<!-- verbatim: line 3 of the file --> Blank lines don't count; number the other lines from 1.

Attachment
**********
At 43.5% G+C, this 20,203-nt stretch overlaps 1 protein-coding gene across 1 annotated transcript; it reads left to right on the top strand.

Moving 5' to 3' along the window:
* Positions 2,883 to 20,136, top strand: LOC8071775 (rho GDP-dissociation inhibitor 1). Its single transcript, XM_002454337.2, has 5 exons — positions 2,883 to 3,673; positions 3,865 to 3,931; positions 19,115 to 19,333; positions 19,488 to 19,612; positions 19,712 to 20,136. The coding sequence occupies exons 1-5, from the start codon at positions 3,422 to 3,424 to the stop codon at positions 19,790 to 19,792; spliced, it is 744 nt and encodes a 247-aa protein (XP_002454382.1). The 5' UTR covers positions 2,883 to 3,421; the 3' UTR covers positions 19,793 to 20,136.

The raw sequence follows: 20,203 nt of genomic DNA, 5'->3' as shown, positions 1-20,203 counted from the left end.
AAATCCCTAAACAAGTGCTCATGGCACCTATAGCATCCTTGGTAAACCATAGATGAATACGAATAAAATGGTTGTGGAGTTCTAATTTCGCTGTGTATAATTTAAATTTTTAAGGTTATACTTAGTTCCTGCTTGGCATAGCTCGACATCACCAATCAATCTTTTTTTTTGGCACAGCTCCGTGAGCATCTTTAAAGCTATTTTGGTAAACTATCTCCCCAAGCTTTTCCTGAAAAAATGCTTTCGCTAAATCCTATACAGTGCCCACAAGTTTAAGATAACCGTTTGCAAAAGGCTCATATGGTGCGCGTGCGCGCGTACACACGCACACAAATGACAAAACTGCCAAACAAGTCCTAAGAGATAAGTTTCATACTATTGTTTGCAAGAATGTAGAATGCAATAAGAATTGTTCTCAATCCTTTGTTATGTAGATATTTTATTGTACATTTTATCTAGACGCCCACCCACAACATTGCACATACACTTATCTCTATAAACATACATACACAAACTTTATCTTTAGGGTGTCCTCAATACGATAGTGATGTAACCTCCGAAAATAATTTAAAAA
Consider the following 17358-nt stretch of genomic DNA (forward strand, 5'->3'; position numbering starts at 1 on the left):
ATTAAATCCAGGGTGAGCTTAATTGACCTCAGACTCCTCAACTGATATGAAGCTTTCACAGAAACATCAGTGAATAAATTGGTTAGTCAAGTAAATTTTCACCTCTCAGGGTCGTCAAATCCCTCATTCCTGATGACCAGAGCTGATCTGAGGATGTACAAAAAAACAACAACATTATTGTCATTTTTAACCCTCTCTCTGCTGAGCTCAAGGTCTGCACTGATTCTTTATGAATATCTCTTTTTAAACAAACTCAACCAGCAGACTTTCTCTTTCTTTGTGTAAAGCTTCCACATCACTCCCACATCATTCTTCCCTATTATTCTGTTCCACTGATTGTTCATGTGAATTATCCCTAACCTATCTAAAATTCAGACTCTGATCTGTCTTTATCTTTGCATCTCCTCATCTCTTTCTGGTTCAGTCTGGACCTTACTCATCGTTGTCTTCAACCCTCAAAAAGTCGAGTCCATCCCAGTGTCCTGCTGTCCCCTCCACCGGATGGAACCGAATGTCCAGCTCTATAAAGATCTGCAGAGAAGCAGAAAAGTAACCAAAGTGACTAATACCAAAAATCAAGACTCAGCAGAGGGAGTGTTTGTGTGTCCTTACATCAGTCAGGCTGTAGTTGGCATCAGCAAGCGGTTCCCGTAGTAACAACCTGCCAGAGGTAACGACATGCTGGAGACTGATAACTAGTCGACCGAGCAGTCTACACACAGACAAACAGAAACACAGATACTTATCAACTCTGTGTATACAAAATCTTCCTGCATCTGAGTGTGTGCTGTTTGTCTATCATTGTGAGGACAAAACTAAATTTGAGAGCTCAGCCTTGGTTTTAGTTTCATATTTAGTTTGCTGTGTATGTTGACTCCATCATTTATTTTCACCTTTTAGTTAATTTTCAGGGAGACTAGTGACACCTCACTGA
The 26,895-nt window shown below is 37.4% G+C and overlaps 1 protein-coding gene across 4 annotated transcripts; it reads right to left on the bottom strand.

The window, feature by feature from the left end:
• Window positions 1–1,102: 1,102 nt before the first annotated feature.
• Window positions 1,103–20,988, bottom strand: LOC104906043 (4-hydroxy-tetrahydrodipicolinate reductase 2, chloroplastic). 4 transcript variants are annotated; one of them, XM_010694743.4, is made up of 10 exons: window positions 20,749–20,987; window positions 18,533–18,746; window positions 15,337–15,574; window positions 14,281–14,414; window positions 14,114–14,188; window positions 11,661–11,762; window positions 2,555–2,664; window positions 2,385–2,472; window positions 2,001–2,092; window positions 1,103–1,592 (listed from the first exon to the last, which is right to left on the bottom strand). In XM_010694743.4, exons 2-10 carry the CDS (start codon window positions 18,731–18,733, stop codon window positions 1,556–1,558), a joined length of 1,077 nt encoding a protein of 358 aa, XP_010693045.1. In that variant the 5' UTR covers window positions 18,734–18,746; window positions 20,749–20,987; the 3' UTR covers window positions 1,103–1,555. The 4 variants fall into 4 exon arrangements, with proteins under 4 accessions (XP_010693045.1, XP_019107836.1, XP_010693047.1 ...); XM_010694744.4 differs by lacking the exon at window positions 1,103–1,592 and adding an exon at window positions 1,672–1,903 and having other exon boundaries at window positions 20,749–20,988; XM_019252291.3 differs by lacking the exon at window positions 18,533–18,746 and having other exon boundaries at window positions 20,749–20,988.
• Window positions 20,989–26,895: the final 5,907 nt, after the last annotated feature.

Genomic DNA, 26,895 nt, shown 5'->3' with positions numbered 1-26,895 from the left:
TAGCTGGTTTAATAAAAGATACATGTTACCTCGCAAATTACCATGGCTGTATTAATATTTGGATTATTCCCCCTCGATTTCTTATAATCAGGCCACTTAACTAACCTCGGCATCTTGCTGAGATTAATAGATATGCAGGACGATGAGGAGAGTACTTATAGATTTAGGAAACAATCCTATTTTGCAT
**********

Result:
* Positions 2,883 to 20,136, top strand: LOC8071775 (rho GDP-dissociation inhibitor 1). Its single transcript, XM_002454337.2, has 5 exons — positions 2,883 to 3,673; positions 3,865 to 3,931; positions 19,115 to 19,333; positions 19,488 to 19,612; positions 19,712 to 20,136. The coding sequence occupies exons 1-5, from the start codon at positions 3,422 to 3,424 to the stop codon at positions 19,790 to 19,792; spliced, it is 744 nt and encodes a 247-aa protein (XP_002454382.1). The 5' UTR covers positions 2,883 to 3,421; the 3' UTR covers positions 19,793 to 20,136.